Some changes already came into effect on January 1st.
Why are changes to deductions being implemented?
The reason behind the changes in deductions is the hikes in CPP and EI premiums. These increases are part of a multi-year plan to boost retirement benefits.
The boost will come through the public plan by increasing contributions over time. The seven-year plan started in 2019, which is when the increases began.
Not only are premiums rising, but the ceiling on earnings is also. Last year, those who earned more than $64,900 weren’t required to contribute more to the CPP. However, starting in 2023, that threshold will move to $66,600.
So unless employers can make up the difference, every Canadian worker will get up to $305 less in take-home pay each year. However, around half of small businesses still have pandemic-related debt. With this in mind, it’s unlikely many businesses will be able to cover the lost take-home pay.
Other new laws and regulations affecting take-home pay
Aside from the increase in deductions, there are numerous other new laws and regulations being implemented. Changes to housing purchases by foreign property buyers should help regulate housing prices. Some provinces have made changes to carbon taxes, while others’ minimum wage will increase.
Here are some other new laws that will affect take-home pay in 2023:
Minimum wage increases
In 2023, provinces that have yet to see a minimum wage increase will have the increases implemented.
Here is every province that will see minimum wage changes:
- Saskatchewan will see the provincial minimum wage increase by one dollar to $14 per hour. The change will take place on October 1st, 2023.
- Manitoba’s minimum wage is expected to increase by 65 cents to $14.15 per hour. The change will take place on April 1st, 2023. The government plans to raise the wage “to approximately $15” by October 1st, 2023.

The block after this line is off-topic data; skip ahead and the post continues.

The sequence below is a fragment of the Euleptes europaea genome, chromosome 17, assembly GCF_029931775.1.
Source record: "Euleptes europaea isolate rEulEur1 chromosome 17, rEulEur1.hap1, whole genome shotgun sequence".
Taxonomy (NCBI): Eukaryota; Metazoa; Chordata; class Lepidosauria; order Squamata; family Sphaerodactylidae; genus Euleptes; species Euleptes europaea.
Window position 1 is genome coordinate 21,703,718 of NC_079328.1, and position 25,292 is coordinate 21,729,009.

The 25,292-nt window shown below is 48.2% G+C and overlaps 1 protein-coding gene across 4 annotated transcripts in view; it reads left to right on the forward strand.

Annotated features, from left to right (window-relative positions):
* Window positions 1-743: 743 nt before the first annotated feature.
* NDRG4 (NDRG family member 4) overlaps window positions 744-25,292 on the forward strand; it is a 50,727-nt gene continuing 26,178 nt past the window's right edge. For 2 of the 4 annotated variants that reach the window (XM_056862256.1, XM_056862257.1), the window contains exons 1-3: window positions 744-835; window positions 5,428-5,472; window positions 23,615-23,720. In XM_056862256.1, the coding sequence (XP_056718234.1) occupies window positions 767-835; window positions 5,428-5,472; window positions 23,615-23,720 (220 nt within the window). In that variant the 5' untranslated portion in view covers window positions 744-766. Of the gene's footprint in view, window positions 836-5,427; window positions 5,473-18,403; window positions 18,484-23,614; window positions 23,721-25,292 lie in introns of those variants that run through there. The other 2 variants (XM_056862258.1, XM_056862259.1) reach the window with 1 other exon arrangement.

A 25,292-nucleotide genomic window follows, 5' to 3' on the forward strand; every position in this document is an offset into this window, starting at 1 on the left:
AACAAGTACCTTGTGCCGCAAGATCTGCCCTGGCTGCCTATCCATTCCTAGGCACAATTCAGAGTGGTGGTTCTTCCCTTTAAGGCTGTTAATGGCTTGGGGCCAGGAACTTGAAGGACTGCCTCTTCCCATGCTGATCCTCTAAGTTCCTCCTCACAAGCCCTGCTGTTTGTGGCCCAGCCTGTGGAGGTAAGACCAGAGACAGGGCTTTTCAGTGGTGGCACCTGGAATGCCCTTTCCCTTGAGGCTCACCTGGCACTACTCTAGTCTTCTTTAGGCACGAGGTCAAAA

- Nova Scotia’s minimum wage will increase by 70 cents to $14.30 per hour on April 1st, 2023. The minimum wage will rise again on October 1st, 2023, to $14.65 per hour.
- Prince Edward Island increased its minimum wage by 80 cents to $14.50 on January 1st. It will rise again on October 1st, 2024, to $15 per hour.
- Newfoundland will raise its minimum wage to $14.50 per hour on April 1st, 2023. It will increase again to $15 per hour on October 1st, 2023.
Northwest Territories to change how minimum wage is calculated
On September 1st, 2023, the minimum wage in the Northwest Territories will be adjusted annually. Adjustments are based on a new formula that considers the Consumer Price Index. Currently, the minimum wage is $15.20 per hour.
With these changes, small businesses and citizens alike will struggle to make it by. Though minimum wage increases may help, the rise in interest rates and inflation may make the increases moot.
If you are struggling financially and looking for a way out, Consolidated Credit can help. Our team of trained Credit Counsellors can help you prepare for your financial future.